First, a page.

One of the assistant district attorneys who has worked on Bill Cosby’s criminal case is leaving the Montgomery County District Attorney’s Office to join Stradley Ronon Stevens & Young.
Kristen Gibbons Feden is leaving the DA’s office Aug. 15, but will remain on the team prosecuting Cosby as a special prosecutor after joining Stradley Ronon as an associate.
Cosby is set to go to trial for the second time in November, after his first trial in June ended with a deadlocked jury and mistrial. He faces three counts of aggravated indecent assault for allegedly sexually assaulting Andrea Constand in 2004. Feden, who joined the DA’s office in 2012, played a major role in the first trial alongside Montgomery County District Attorney Kevin Steele and fellow assistant district attorney M. Stewart Ryan. Feden gave the prosecution’s opening statement and questioned Constand, their star witness.
Stradley Ronon chairman William Sasso said he first reached out to Feden after reading about her in the Philadelphia Business Journal’s “40 Under 40″ list in 2016. After they met, he said, he encouraged her to consider his firm if she ever entered private practice.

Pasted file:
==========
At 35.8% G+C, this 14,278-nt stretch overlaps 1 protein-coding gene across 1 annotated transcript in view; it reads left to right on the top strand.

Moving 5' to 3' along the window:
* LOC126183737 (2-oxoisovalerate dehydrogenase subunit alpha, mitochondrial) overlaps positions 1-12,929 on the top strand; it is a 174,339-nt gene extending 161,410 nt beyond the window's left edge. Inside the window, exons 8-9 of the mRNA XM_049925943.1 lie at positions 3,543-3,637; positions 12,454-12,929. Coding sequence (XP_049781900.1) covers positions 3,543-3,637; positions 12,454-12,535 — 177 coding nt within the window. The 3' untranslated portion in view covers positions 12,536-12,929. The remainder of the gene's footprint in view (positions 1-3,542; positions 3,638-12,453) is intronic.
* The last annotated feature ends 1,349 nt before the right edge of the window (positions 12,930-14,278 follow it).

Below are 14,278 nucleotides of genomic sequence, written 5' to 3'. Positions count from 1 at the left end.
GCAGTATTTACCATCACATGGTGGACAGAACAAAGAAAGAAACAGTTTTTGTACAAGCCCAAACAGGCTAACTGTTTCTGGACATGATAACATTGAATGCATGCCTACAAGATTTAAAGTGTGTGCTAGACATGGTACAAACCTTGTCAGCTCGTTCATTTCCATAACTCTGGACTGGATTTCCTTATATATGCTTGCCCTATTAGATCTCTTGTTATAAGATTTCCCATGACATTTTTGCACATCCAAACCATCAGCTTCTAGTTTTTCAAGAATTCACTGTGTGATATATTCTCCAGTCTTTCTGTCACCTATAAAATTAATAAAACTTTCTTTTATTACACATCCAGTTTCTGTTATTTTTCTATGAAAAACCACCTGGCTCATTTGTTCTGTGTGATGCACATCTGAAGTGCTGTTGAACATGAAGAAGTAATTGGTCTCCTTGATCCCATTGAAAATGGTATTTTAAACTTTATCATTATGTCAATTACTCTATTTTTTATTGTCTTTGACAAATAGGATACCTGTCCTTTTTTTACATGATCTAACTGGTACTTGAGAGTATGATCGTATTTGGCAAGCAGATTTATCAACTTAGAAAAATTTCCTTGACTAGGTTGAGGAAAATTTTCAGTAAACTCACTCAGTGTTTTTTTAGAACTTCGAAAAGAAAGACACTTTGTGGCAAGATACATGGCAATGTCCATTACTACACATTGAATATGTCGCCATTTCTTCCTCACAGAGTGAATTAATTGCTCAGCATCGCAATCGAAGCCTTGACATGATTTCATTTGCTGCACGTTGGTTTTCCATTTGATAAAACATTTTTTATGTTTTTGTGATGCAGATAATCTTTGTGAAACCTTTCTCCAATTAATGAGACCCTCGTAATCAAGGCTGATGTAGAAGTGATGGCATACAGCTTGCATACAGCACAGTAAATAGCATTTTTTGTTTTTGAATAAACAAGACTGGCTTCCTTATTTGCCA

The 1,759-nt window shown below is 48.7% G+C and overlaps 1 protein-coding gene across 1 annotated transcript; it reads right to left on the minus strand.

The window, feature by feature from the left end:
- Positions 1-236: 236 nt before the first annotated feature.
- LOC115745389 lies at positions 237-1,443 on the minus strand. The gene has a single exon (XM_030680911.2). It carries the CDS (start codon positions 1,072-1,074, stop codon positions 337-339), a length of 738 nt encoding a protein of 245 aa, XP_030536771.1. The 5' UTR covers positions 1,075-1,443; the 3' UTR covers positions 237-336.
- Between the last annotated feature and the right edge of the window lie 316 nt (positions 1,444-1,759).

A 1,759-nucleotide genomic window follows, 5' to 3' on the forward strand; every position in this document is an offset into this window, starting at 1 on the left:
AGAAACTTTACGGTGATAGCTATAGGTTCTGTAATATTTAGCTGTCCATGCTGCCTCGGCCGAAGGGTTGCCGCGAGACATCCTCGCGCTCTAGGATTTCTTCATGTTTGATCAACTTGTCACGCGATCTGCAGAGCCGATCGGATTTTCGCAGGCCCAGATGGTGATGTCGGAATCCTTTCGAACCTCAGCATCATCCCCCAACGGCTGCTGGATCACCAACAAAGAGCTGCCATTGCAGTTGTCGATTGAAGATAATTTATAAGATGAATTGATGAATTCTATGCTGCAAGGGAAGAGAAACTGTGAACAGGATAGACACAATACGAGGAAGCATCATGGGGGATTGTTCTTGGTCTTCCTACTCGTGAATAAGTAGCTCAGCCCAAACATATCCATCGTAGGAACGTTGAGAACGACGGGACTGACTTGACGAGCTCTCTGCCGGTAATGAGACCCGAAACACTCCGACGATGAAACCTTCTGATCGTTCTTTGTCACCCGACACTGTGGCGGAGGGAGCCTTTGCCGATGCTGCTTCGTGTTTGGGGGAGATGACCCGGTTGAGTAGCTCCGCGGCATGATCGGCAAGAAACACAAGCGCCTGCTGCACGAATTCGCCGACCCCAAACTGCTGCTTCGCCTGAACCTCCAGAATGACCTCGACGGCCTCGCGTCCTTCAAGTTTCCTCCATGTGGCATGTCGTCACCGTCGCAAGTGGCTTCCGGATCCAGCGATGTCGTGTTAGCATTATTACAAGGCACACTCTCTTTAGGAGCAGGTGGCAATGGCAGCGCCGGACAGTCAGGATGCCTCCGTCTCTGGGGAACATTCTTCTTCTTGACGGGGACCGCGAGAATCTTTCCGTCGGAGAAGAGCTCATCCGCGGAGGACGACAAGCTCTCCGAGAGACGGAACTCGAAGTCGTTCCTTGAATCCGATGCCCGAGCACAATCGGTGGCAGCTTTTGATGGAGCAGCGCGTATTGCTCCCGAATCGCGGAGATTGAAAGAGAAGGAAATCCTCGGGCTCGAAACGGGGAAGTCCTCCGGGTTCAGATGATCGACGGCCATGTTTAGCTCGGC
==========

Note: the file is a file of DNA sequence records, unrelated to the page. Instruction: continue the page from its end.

“I came to the very quick realization that she was a winner,” Sasso said. “When she said Kevin Steele was her mentor, I knew she got first-rate training.”
Feden was part of the DA’s sex crimes unit until she was promoted to captain of the domestic violence unit in February. But at Stradley Ronon, her focus will be on civil litigation.
“We will miss her personally and professionally, but I am very pleased that Stradley Ronon has so graciously allowed Kristen to continue with the Commonwealth v. Cosby case and to see this prosecution through,” Steele said in a statement.
Staying on a criminal case as a special prosecutor after joining a private firm is not unheard of in Pennsylvania. Sasso said it has not happened in the past at his firm.
“I wouldn’t say it’s commonplace because circumstances like this don’t often arise,” said criminal defense attorney Joseph McGettigan, who served as a special prosecutor after leaving the Pennsylvania Office of Attorney General. “But when they do, it’s perfectly appropriate and understandable. In this instance it’s the wise thing to do.”
Another recent addition to Stradley Ronon’s white-collar practice was partner Michael J. Engle, who joined the firm in December. His practice includes government corruption probes and other white-collar investigations, attorney disciplinary proceedings, False Claims Act cases and criminal matters at the state and court level.